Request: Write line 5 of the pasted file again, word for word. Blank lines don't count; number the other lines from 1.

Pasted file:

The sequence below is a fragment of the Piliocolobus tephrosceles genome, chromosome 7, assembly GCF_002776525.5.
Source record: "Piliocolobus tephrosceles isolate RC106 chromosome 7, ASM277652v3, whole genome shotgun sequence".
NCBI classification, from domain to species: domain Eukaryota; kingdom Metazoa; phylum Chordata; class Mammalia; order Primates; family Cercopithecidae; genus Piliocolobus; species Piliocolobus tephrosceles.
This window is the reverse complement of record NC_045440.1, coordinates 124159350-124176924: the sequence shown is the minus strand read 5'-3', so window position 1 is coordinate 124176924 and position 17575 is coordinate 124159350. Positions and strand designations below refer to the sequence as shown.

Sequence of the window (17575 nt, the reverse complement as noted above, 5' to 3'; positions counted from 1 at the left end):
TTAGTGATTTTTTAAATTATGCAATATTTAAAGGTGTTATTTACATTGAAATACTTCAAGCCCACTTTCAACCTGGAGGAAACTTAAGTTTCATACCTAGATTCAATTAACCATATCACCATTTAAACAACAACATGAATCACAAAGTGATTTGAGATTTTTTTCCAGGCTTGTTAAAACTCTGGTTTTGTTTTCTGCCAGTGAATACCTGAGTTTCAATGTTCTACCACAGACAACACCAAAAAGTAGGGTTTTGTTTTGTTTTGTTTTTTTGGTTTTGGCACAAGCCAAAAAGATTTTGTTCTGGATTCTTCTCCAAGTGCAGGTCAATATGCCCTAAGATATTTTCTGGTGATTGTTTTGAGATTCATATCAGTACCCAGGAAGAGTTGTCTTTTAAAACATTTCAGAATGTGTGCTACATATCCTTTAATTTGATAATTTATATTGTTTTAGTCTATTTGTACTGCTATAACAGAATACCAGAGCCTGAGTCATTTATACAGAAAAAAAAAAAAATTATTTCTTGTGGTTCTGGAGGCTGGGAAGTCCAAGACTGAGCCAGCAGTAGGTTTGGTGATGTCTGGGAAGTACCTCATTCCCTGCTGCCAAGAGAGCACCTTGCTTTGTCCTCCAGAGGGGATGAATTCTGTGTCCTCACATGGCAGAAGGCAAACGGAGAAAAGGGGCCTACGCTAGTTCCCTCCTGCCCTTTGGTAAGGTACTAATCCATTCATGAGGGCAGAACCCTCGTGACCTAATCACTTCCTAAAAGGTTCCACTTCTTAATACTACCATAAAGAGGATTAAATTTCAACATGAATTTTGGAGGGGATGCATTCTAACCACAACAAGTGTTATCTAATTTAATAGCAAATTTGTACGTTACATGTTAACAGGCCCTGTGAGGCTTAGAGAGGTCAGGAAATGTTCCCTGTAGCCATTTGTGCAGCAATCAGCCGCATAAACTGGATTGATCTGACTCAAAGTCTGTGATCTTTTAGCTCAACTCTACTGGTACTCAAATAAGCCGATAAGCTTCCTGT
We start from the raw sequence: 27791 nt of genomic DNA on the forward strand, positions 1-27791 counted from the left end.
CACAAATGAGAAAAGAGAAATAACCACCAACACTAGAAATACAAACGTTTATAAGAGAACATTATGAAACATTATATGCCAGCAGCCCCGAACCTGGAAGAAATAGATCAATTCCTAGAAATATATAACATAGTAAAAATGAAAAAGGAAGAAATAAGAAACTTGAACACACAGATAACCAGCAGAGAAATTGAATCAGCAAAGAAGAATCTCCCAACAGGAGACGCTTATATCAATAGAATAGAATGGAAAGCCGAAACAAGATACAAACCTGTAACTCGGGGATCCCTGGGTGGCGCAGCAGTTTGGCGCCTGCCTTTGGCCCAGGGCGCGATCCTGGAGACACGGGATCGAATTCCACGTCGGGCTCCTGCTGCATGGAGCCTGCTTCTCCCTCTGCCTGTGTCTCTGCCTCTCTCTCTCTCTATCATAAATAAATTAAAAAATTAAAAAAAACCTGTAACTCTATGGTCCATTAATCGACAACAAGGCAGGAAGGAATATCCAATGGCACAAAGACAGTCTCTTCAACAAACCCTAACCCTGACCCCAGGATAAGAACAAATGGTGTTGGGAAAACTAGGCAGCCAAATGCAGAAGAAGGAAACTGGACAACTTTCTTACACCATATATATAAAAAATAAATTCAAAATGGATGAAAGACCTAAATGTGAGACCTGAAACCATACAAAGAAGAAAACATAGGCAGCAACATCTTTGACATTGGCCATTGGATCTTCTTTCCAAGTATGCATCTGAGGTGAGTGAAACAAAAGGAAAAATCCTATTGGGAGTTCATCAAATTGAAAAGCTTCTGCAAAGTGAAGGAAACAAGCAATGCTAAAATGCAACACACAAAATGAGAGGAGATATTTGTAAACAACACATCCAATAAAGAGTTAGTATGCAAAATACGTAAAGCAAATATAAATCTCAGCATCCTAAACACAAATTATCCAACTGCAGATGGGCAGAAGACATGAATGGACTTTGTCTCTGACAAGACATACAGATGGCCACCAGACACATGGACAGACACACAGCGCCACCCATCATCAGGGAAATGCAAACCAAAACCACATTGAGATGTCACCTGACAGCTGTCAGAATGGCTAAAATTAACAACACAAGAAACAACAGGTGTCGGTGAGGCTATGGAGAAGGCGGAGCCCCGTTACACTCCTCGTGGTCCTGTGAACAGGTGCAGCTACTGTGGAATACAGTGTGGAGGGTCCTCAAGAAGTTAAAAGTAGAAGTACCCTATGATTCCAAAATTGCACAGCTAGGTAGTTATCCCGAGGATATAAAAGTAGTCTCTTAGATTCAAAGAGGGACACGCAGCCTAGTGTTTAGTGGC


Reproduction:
Sequence of the window (17575 nt, the reverse complement as noted above, 5' to 3'; positions counted from 1 at the left end):